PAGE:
We’re really at the cusp of a very exciting new frontier with respect to the President’s Emergency Plan for AIDS Relief, known to everybody as PEPFAR. And I’m very proud to be joined by our global partners as well as a group of stakeholders here as we hopefully embrace and implement all of the tools at our disposal to be able to achieve an AIDS-free generation and to improve global healthcare by strengthening our commitments to PEPFAR and the Global Fund to Fight AIDS, Tuberculosis, and Malaria.
This has been an extraordinary journey, and I think everybody at this table understands that. A decade ago, PEPFAR created the world’s largest and the most successful foreign assistance program ever. And now, a disease that at one time seemed to be unstoppable is actually in retreat.
I have been gratified to be part of this fight since the beginning, really, and particularly will say to you that I’ve never been more optimistic than we are today, and I think you may share that. I remember the days in Congress when the words “AIDS” was very rarely spoken. And often if it was spoken, it was spoken pejoratively. And I can remember the early days working with Senator Bill Frist or Barbara Lee on the earliest efforts to engage the United States Government on a major global commitment. And it is really heartening to know that now, 10 years after PEPFAR was launched, we are actually able to see and reach out and hopefully touch the prospect of an AIDS-free generation.
So our commitment to this has not only been strengthened by the progress that we’ve made and the lives that we’ve saved, but science has shown the way and has provided us with the tools that we need in order to be able to continue our collective pursuit of what has always been an ambitious goal, remains ambitious but not ambitious without the capacity to realize the ambition, which is particularly exciting.
Last year – I’m sure many of you were there – I was privileged to attend with you the first International AIDS Society conference to be held on American soil in more than two decades. And we all know why it couldn’t be for so long. We finally got that changed. And I’m especially proud to announce today that the United States will host the Global Fund’s Fourth Replenishment in December.
Since its inception, the Global Fund has been a vital partner in supporting country-owned – and this is very important – country-owned responses to address HIV/AIDS, tuberculosis, and malaria. And the United States is proud to be the Global Fund’s largest donor, and we’re challenging other donors to step up their commitments at this critical moment and make the replenishment cycle a success. We’re already encouraged by the increased pledges from the United Kingdom, Denmark, Norway, and Sweden, as well as those from Germany and France earlier this year, who agreed to extend their already current high level of commitment.
So we’re now entering the second decade of PEPFAR. And as you’re aware, the program has taken steps over the past few years to move from an emergency program to a sustainable initiative. U.S. programs, I think it’s fair to say, are still absolutely critical. But now, wherever possible, those programs are going to support countries’ own initiatives against this epidemic, and that’s what’s really exciting about it. That’s, frankly, exactly what our foreign assistance is supposed to do, is to help other countries to be able to take the reins and empower them to be able to confront challenges like HIV and AIDS themselves.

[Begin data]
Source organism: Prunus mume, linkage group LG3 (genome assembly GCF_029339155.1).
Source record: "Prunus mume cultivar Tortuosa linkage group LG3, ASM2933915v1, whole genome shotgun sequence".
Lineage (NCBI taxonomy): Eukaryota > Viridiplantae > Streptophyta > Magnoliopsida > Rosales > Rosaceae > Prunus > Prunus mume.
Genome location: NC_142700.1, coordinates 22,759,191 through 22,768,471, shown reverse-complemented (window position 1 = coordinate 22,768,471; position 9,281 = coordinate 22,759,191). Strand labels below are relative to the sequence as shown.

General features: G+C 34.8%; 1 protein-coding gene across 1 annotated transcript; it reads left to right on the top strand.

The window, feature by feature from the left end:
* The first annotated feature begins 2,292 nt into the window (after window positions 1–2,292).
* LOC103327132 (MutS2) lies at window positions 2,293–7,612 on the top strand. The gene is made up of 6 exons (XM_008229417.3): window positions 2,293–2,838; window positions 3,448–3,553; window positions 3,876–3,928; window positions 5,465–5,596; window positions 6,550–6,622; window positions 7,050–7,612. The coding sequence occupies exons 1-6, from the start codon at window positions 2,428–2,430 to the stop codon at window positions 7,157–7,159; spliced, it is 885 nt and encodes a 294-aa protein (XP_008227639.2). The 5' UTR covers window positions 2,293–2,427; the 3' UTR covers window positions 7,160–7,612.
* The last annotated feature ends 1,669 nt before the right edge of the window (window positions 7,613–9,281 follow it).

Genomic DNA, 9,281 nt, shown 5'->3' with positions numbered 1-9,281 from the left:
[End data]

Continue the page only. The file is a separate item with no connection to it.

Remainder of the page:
South Africa, Rwanda, Namibia are all on the front lines of this effort. And in the face of one of the greatest moral challenges of our time, each of those countries have responded in extraordinary ways in order to care for your own people. You’re not just investing in your own health capacity, but you are helping to lead the charge to define a new model for U.S. assistance. And we thank you for that. It’s one that empowers and emphasizes co-investment, collaboration, and true partnership. And none of these things can work if it isn’t transformed into sustainability, if it doesn’t become, really, a country’s own initiative.
That’s what country health partnerships are all about. They are about shared responsibility, shared accountability, budget transparency, and a commitment to investing strategically based on what we’ve learned from improved data collection and analysis. These partnerships are country specific to ensure that we are responsive to local needs. And they’ll also benefit from shared decision-making on how PEPFAR resources are allocated as part of a national response.
So make no mistake, please. The United States will continue to be responsible for the stewardship of its funds, and congressional mandates will remain in effect. But we believe that by sharing more decisions with countries, we can advance the principles of country ownership that President Obama and I believe in so strongly. And that will allow us to continue to make progress on prevention, on treatment, and awareness.
Fighting HIV/AIDS isn’t just a first-tier priority of our foreign policy and public health initiatives. And I’m blessed, as I look around the table speaking— we have a group of unbelievably qualified, incredibly experienced, and amazingly capable people at this table. You are the people, all of you, who made this happen over these last years. But beyond being sort of that foreign policy initiative, it’s also a test of our values. And we have to reaffirm our moral obligation, and we have to acknowledge that our shared humanity mandates that we continue to challenge ourselves until we defeat this devastating epidemic.
So with that, I want to turn to our country partners here today and ask each of them if they would offer their perspective on exactly how we take the next step forward together. So let me first, if I may, introduce President Pohamba of Namibia.